I Don’t Get It
Last week, Felix threw 22 change-ups against the Texas Rangers, and tossed seven shutout innings against an offense with a bunch of good left-handed hitters. His change was the difference maker in that game, and allowed him to shut down quality LH bats.
So, last night, fresh off the reminder of how good his change up can be, Felix threw it twice. The entire night, he threw two change-ups – the first one induced a ground out from Bobby Abreu in the third inning, and he missed out of the strike zone with the second one against Chone Figgins in the sixth. The rest of the night, it was mostly fastballs, some sliders, and a curve ball here or there.
Remember the conversation we had with Dave Allen the other day? The two seam fastball and the slider are the two pitches that have the largest platoon split. They work great against same handed hitters, and they’re meatballs against opposite handed hitters. So, facing a line-up where four of the first five hitters are lefties, Felix decided to go after them with his fastball and slider.
Predictably, it didn’t work. The left-handed hitters against Felix did the following:
1st inning: Single, walk, single, strikeout, groundout.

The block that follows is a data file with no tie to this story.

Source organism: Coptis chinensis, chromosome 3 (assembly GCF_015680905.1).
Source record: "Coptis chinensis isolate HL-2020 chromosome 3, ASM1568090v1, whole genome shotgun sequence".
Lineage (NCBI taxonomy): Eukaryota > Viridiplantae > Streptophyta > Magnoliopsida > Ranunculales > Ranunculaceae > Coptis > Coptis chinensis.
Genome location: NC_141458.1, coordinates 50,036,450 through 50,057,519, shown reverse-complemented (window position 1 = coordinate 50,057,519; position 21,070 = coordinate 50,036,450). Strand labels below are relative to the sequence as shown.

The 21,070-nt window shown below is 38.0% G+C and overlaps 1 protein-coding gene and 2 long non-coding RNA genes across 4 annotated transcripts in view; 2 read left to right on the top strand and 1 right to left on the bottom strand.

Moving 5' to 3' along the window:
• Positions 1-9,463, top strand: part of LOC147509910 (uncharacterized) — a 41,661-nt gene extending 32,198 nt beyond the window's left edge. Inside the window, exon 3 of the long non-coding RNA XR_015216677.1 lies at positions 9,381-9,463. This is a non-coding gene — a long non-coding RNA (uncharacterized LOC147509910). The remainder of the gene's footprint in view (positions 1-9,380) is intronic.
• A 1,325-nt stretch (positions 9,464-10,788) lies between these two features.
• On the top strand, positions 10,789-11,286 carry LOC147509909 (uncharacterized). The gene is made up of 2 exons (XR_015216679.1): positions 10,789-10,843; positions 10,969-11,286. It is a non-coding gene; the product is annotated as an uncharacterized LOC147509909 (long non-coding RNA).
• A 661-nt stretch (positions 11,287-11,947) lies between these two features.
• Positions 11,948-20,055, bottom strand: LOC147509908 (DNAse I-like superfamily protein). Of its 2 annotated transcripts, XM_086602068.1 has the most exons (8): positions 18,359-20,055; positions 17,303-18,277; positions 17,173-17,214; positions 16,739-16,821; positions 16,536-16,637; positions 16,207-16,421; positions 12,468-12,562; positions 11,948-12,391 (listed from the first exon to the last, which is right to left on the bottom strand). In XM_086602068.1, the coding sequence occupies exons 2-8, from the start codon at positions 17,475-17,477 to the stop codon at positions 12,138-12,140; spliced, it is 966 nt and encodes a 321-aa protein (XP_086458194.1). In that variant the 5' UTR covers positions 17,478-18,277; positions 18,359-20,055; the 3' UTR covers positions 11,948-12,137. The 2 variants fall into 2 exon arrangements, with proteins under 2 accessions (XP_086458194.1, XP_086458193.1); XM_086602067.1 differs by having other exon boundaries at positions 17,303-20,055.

2nd inning: Single, strikeout
3rd inning: Groundout, double
4th inning: Walk, popout
5th inning: Single, single, walk, groundout
6th inning: Popout, single, double
That’s six singles, two doubles, three walks, two strikeouts, three groundouts, and two popouts. That’s a .533/.611/.555 line that lefties put up against him last night. Yea, the defense behind him was lousy, but this was the dumbest game plan we’ve seen in a long time. 16 straight fastballs to start the game (all against LH hitters), 71% fastballs against LH batters on the night, and two change-ups in the very next start after that pitch helped him shut down the Rangers in Texas? There’s nothing else to call that besides stupid.
The Mariners have a lot of problems. They don’t need their 23-year-old with a hall of fame arm to be one as well. Pitch smarter, Felix.